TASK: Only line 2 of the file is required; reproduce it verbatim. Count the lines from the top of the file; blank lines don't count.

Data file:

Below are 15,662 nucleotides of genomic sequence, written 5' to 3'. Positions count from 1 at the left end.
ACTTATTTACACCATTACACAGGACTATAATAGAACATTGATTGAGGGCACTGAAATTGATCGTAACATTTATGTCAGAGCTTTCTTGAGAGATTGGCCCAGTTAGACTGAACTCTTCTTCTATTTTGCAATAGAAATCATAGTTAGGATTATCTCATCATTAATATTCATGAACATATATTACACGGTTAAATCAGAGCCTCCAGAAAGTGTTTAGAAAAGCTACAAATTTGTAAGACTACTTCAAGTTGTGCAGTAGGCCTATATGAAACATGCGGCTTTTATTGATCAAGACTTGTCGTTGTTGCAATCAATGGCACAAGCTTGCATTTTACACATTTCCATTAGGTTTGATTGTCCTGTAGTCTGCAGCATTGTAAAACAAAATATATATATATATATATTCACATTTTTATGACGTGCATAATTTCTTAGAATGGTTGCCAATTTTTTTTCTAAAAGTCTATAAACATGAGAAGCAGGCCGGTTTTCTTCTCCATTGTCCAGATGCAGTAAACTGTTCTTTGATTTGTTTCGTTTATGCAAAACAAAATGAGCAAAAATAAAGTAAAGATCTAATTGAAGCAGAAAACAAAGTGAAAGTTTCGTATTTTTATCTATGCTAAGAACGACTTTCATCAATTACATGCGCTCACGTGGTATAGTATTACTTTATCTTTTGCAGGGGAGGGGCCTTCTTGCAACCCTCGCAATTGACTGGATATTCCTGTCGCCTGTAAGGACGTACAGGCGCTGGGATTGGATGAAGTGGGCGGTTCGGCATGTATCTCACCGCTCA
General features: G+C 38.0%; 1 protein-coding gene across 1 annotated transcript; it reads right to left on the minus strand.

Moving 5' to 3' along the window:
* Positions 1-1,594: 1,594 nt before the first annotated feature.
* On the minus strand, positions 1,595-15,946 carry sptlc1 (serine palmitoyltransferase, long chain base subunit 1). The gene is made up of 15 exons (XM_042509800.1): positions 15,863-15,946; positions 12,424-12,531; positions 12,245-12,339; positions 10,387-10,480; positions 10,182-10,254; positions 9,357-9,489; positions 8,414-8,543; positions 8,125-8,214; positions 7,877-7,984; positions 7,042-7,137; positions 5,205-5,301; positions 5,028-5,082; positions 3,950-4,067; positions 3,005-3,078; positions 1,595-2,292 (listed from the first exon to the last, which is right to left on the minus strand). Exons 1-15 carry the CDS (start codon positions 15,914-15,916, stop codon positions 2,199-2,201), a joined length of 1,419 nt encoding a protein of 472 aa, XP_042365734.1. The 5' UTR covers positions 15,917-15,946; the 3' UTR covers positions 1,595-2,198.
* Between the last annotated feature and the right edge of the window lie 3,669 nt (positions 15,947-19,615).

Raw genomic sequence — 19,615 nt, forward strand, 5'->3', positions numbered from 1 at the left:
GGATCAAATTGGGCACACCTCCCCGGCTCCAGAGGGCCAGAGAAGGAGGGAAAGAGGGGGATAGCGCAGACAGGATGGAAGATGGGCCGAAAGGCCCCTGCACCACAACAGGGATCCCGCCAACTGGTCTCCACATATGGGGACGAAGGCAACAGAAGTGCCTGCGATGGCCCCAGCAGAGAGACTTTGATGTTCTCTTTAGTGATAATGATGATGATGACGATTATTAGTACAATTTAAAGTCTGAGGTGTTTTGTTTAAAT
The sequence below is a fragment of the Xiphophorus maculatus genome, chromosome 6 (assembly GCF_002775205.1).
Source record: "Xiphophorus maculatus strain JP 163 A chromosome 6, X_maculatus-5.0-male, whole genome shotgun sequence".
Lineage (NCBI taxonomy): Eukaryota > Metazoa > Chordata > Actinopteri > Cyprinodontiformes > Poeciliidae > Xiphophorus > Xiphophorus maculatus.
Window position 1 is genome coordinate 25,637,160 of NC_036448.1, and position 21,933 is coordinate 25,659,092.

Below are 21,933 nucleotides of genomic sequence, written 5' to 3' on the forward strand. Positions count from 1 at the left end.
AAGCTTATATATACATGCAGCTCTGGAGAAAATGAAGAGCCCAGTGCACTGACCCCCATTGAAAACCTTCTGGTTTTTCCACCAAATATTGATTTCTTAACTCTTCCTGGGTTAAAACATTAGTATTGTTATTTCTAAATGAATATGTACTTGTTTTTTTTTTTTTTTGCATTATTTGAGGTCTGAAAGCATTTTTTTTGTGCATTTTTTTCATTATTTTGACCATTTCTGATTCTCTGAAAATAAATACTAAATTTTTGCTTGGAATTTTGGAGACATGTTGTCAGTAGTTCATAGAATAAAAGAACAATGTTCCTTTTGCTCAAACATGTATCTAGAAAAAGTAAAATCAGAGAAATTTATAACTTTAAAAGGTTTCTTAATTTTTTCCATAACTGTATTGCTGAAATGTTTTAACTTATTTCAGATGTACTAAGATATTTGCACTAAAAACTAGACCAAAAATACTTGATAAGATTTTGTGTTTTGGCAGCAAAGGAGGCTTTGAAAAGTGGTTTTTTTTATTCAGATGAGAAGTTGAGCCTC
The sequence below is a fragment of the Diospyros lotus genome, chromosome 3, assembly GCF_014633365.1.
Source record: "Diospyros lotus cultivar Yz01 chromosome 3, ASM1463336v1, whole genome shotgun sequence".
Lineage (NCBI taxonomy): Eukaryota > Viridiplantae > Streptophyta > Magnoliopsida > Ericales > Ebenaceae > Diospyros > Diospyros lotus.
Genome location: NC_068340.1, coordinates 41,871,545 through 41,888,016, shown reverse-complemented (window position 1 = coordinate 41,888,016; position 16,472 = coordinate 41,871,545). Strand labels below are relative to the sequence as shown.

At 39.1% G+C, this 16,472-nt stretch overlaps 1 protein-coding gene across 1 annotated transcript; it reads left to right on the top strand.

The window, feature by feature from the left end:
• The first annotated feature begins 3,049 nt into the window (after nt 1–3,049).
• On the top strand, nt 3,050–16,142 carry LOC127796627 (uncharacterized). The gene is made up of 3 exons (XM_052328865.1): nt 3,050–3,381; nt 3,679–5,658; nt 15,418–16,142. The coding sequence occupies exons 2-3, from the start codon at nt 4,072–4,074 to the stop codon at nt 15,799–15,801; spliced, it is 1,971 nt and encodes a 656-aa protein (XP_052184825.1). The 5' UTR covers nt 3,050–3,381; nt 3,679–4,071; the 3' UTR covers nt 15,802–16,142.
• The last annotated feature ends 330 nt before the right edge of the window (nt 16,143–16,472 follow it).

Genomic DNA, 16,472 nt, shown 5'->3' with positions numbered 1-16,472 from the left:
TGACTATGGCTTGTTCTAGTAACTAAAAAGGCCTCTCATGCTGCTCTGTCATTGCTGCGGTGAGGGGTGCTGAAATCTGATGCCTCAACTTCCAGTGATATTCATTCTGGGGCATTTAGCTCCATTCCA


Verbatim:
ACTTATTTACACCATTACACAGGACTATAATAGAACATTGATTGAGGGCACTGAAATTGATCGTAACATTTATGTCAGAGCTTTCTTGAGAGATTGGCCCAGTTAGACTGAACTCTTCTTCTATTTTGCAATAGAAATCATAGTTAGGATTATCTCATCATTAATATTCATGAACATATATTACACGGTTAAATCAGAGCCTCCAGAAAGTGTTTAGAAAAGCTACAAATTTGTAAGACTACTTCAAGTTGTGCAGTAGGCCTATATGAAACATGCGGCTTTTATTGATCAAGACTTGTCGTTGTTGCAATCAATGGCACAAGCTTGCATTTTACACATTTCCATTAGGTTTGATTGTCCTGTAGTCTGCAGCATTGTAAAACAAAATATATATATATATATATTCACATTTTTATGACGTGCATAATTTCTTAGAATGGTTGCCAATTTTTTTTCTAAAAGTCTATAAACATGAGAAGCAGGCCGGTTTTCTTCTCCATTGTCCAGATGCAGTAAACTGTTCTTTGATTTGTTTCGTTTATGCAAAACAAAATGAGCAAAAATAAAGTAAAGATCTAATTGAAGCAGAAAACAAAGTGAAAGTTTCGTATTTTTATCTATGCTAAGAACGACTTTCATCAATTACATGCGCTCACGTGGTATAGTATTACTTTATCTTTTGCAGGGGAGGGGCCTTCTTGCAACCCTCGCAATTGACTGGATATTCCTGTCGCCTGTAAGGACGTACAGGCGCTGGGATTGGATGAAGTGGGCGGTTCGGCATGTATCTCACCGCTCA